Giessen, Germany: Memories flood back to me when I enter the cardiology clinic section for children in Giessen, Germany. Just nine years ago, my baby daughter was a patient here. She was born with a heart defect and had surgery at just six months of age. I was very fearful for my little girl, during my stay at the hospital for three, long, exhausting weeks. Thankfully, there was no limit to the visiting hours so my husband could visit us. My daughter is alive and well today and I am thankful to the fantastic medical doctors who are always busy healing the little ones physically.
However, one point must not go unnoticed. While doctors may heal children physically, the little children are very troubled and full of fear during their stay in the hospital. True, in Germany and from a medical perspective, the children are in the best hands here. The hospital in Giessen has a great reputation of performing outstanding cardiac surgeries and is well known for using the latest technologies to diagnose and treat cardiac arrhythmias, use catheters to insert stents, balloons and for diagnostic purposes.
Every year, around 6000 children are born with a heart defect or heart malfunction in Germany, out of which 80% of these children need to undergo surgery. Every year, 8-10 heart transplants are performed on children in Giessen alone. Hypoplastic left heart syndrome (a defect were the left part of the heart is underdeveloped) and dilated cardiomyopathy (a condition in which the heart becomes weak and enlarged) are the most common reasons for heart transplants.
The retreat room
It is, therefore, such a great thing that while children stay in the hospital, they have a beautifully and tastefully decorated room, the ‘retreat,’ where they can indulge in art and craft activities. Nursery teachers give instructions on how to do crafts and tell them fascinating stories. It is only the sight of IV drips attached to children’s arms that reminds me that I am in the cardiology ward of a hospital.
One of the nursery teachers, Siegreid Siegfried, says, “The retreat room is like an oasis in the middle of the hospital routine. The children enjoy painting, being creative, and feeling special. They need the support and comfort and we are here to give them that.” The nursery teachers are paid by the organization Kinderherzen-heilen, founded by parents of children with heart problems to support each other. This is because the medical system in Germany does not provide for this kind of non-medical related support.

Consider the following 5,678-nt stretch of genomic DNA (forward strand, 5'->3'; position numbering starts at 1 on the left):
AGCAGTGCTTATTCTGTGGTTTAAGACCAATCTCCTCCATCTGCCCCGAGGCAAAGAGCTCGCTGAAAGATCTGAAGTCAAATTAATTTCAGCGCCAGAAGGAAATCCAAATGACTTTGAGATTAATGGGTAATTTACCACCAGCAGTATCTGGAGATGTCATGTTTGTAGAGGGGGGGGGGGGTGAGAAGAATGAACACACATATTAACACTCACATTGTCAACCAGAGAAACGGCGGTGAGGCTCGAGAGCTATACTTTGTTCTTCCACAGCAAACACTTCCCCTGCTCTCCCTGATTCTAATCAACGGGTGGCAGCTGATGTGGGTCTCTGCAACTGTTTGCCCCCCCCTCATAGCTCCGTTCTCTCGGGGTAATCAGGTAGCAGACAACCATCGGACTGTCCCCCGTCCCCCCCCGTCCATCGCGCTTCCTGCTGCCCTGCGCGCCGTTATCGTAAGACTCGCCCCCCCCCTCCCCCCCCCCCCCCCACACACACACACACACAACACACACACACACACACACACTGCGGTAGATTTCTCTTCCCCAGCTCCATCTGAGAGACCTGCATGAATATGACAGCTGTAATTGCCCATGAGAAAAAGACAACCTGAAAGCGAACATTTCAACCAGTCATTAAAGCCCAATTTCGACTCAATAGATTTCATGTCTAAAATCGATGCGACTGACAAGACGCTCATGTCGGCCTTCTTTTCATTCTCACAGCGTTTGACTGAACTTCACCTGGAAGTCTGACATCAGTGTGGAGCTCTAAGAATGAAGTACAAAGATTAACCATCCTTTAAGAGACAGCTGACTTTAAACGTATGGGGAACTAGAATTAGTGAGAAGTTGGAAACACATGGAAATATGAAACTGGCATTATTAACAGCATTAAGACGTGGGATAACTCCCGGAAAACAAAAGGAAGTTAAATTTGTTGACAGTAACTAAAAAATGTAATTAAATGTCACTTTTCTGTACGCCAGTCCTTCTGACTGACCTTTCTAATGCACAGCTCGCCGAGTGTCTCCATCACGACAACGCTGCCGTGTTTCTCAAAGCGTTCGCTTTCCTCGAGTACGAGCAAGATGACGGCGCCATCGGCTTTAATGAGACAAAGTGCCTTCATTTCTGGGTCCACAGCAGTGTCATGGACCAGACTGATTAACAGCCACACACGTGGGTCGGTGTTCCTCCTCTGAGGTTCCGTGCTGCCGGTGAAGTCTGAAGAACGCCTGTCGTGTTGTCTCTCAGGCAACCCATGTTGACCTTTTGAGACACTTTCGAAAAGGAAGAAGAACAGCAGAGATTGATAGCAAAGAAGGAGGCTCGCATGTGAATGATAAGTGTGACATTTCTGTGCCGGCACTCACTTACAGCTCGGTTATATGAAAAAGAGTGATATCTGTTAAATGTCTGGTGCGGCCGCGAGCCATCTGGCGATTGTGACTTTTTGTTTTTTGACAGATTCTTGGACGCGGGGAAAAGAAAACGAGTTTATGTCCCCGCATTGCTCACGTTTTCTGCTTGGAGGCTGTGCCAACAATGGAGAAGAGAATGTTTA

Adding meaning to parents’ lives.
The support offered by the nursery teachers at the hospital mean a lot to the parents. Worries, fear, and uncertainty drain the energy of parents when their children are undergoing surgery. Showing constantly joy and strength in front of the children, parents are allowed to feel their vulnerability and tiredness in front of the nursery teachers. Some parents start painting alongside their children, finding new artistic ways to cope with their worries. It reminds me of the time when I was staying with my little girl at the hospital. I took the opportunity to forge bonds with the nursery teachers while undertaking a bit of craft and art activity to calm me down. Thanks to the nursery teachers, I felt ‘understood.’
Painted foot prints long gone
The long wall in the hallway is full of painted version of handprints and footprints which were left by the many little patients going home. The prints are witnesses of their success story. Siegried tells me that many children love to visit the nursery teachers and say hello. “It is a privilege to work here,” she says, “The little ones are always excited when they find the prints that they left behind still gracing the wall.”
My daughter’s little foot prints have long been covered with new layers of paint and, I believe, new prints of hope. I smile when I leave the cardiology section for the children, because I know that the success stories will continue, and the concept of caring about the little hearts and the little souls through art therapy, is definitely working.
My thanks goes to Siegried Siegfried for taking time to have an inspirational conversation with me. I also want to thank Kinderherzen-heilen (www.kinderherzen-heilen.de) for providing further helpful information.
Ilka Emig is a contributor to Travel Arts Life – your blog on making a difference through creative arts therapy and other life-worthy iniatives. She is German and a mother of two. She is a musician and is passionate about writing on issues around children. She currently lives in Abu Dhabi.
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